Spas and hot tubs are fairly self-regulating; and don’t require a major time investment to maintain. However, to keep your spa in top condition and looking good, you do need to do some spring cleaning from time to time.
My technique is to drain half the spa water and refill every 4 months, with a deep cleaning every third interval, or once per year. Here’s the method that I use annually, to really deep clean my hot tub.
Step One: Flush the Pipes
Everyone knows how a toilet will grow a gross film if it’s not used (flushed) often; and the same for spas and hot tubs. The inside of pipes can become coated with a slick film that builds up along edges of pipe and air fittings. Low flow circulation pumps often don’t provide enough force to prevent bacteria build-up inside of pipes, filters and fittings.
Causes of biofilm in spas include those that have had mechanical down time or extended power outages, or temporary draining and standing empty. Poor water balance or sanitation slip-ups also allow bacteria to create clumpy communities, which protect themselves with a slick, slimy surface.
Biofilm is hard to prevent, even in well maintained spas and hot tubs. The best way to handle it is to use a spa flush product regularly. Chlorine or bromine can’t get past the greasy layer that protects biofilm. Use a product like System Flush, Jet Clean or Swirl Away to remove oils, organics, dirt and minerals, where biofilm bacteria makes a home.
This is the first step, because it’s done before draining the spa. Recommended once per year, or before draining a stagnant spa – one that has not been filtered for several days or longer. Add the solution and allow to circulate overnight, following label directions closely.
Step Two: Drain the Spa
After a flush, it’s time to drain out the water in the tub. A small sump pump can do it in about 20 minutes, or you can let gravity do the work by attaching a hose to the drain spigot on the spa. Spa water is fine water for the lawn or plants, as long as sanitizer or algaecide levels are not high. To be safe, move the drain hose often, or run it to a storm drain.
For stagnant spas, or tubs that have sat unfiltered and untreated, use the Shop Vac® to blow out the pipes with forced air (switch the hose to convert from vacuum to blower). This can dislodge any remaining gunk that is still in the pipes. Place the hose over returns, skimmer and drain ports, to force air in many directions.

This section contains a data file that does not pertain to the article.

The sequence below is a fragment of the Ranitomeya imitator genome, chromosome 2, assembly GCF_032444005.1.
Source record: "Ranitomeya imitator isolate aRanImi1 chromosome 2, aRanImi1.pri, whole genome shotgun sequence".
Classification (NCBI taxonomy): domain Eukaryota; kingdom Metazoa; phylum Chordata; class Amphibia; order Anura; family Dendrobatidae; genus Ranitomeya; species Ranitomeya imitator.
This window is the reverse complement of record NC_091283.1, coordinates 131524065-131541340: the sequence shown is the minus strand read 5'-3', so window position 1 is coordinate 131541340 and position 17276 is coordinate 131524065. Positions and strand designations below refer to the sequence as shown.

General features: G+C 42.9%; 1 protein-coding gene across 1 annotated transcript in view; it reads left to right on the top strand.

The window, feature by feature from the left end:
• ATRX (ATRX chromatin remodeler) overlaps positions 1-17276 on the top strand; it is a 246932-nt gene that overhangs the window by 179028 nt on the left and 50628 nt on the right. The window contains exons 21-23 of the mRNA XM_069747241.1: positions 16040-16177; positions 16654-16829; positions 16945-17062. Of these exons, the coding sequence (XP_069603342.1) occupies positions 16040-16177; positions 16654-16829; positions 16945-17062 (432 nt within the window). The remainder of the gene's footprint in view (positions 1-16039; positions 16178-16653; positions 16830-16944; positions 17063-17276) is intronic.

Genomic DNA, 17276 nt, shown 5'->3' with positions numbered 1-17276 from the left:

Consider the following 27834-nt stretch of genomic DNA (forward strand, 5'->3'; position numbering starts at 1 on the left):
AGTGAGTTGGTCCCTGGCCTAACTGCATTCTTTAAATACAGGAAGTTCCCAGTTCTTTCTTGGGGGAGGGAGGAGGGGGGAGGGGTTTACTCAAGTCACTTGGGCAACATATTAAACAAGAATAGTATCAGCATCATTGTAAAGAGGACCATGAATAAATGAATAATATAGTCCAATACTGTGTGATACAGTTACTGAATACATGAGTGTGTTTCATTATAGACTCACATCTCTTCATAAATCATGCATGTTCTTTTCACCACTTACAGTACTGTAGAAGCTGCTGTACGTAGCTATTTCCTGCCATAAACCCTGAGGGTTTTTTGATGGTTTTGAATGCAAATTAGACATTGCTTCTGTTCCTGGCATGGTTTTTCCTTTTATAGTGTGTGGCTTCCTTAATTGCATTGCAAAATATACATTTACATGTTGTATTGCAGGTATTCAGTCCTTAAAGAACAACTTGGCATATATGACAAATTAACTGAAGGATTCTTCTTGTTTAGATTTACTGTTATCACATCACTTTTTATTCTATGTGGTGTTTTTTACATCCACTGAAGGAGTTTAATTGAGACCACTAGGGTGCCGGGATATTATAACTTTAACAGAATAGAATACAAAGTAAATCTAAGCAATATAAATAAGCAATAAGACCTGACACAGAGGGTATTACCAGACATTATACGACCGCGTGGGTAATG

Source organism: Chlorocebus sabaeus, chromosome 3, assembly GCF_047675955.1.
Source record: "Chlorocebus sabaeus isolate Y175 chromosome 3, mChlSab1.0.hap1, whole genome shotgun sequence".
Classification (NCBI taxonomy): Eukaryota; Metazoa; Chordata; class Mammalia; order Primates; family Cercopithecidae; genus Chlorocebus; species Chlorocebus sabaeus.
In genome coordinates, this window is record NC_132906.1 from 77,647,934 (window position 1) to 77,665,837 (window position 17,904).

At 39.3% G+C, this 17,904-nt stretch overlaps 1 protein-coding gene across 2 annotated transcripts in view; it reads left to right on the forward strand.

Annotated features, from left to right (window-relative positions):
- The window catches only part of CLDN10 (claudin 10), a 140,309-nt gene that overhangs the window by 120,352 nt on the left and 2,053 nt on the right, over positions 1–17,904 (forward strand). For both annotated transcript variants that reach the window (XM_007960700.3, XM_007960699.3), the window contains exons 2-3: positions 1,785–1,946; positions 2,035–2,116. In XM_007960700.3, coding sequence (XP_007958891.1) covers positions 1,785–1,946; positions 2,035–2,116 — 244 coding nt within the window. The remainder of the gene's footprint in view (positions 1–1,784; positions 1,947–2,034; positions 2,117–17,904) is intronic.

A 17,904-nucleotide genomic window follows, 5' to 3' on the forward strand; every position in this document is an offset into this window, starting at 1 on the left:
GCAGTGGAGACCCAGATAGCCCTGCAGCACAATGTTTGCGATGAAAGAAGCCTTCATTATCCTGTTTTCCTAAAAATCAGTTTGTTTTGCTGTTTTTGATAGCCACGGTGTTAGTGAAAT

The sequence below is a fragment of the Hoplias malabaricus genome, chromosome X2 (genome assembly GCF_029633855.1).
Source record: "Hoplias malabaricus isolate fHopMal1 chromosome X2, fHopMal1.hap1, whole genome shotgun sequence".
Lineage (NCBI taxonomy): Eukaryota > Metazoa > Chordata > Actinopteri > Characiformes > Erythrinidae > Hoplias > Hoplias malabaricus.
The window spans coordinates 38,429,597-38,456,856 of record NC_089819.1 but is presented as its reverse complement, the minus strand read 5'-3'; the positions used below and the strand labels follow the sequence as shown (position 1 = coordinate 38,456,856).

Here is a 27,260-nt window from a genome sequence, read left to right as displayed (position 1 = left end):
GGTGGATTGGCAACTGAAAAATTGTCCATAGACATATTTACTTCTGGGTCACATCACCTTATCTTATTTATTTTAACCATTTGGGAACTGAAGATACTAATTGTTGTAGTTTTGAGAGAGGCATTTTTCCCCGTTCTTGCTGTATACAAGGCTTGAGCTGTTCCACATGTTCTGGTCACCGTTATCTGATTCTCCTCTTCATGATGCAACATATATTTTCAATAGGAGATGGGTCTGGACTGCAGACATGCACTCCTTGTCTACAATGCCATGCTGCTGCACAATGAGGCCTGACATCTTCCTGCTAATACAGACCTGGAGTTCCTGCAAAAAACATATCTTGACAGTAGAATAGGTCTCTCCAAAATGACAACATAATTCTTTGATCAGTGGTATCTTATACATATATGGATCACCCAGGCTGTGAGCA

If your spa has a forced air blower, turn it on to force remaining water out of the pipes. For seat or floor air jets, lay towels over the seat/floor before turning on the blower, to soak up the water. Getting out the last bit of water can be tricky, a wet/dry vac comes in handy, or a large sponge and a bucket.
Step Three: Clean the Spa
To retain the luster and protect the spa surface from UV rays and chemical problems, it’s recommended by spa manufacturers to clean the spa interior surfaces after draining. Be very careful not to use household cleaners, which can harm spa surfaces and contaminate spa water.
Harsh spray cleaners or cream cleansers can seep into air holes and cause a lot of problems. Use only natural spa cleaners like Citra-Bright to clean acrylic spas. To water-proof your spa, go the extra mile after cleaning and spray on Fast Gloss to protect your spa with a thin layer of silicone.
Spa Cover cleaning is also recommended, to extend the lifespan of a spa cover. The underside is usually not treated, but if your cover is smelly, a 10% bleach solution can be sprayed on the underside, to combat a mildew odor. The top a spa cover however, needs regular care to keep the vinyl supple and strong. Use a spa cover cleaner, followed by a vinyl conditioner, at least once per year to stop damage from sun, snow and rain.
Spa Pillows should also be removed and cleaned with mild soap and water. Manufacturers recommend that spa pillows be removed and stored if the spa is not used regularly, because of the high temperatures and chemical effects. You can protect spa pillows with a Fast Gloss treatment.
Spa Filters are cleaned with a garden hose, from top to bottom, to rinse out dirt and debris. However, even strong pressure won’t remove mineral deposits or oily grime. To really clean a spa filter, soak the cartridge overnight in a spa filter cleaner to remove oils, grime (dirt+oil), and mineral deposits from hard water. Or, it may be better to replace spa cartridges that are near the end of a useful life (18-24 months).
Step Four: Refill and Balance
Manufacturers recommend that you place the fill hose into the skimmer hole or filter hole, which is a way to avoid an air lock after filling the spa. An air lock occurs when air is trapped in the pipes, especially in front of the pump.
If your fill water comes from an untreated source, or contains high levels of metals and minerals, or has a bad smell or color – use a pre-filter on the end of the garden hose to trap contaminants and impurities.
When the spa is full (don’t overfill it!) – test the water pH, Alkalinity, Calcium Hardness levels and adjust if needed. Add a shock treatment to the spa, using MPS or chlorine granules, just to be sure the water is sanitary.
For bromine users like me, draining the spa depletes the “bromine bank”, so you’ll need to add a few ounces of Brom Booster, or bromide ions, to react with the bromine tablets. Until the bromine bank is recharged, the bromine cannot effectively disinfect the spa water.
After a refill, balance and shocking, let the spa circulate and filter for several hours, or overnight – running the heater to bring the water temp back up.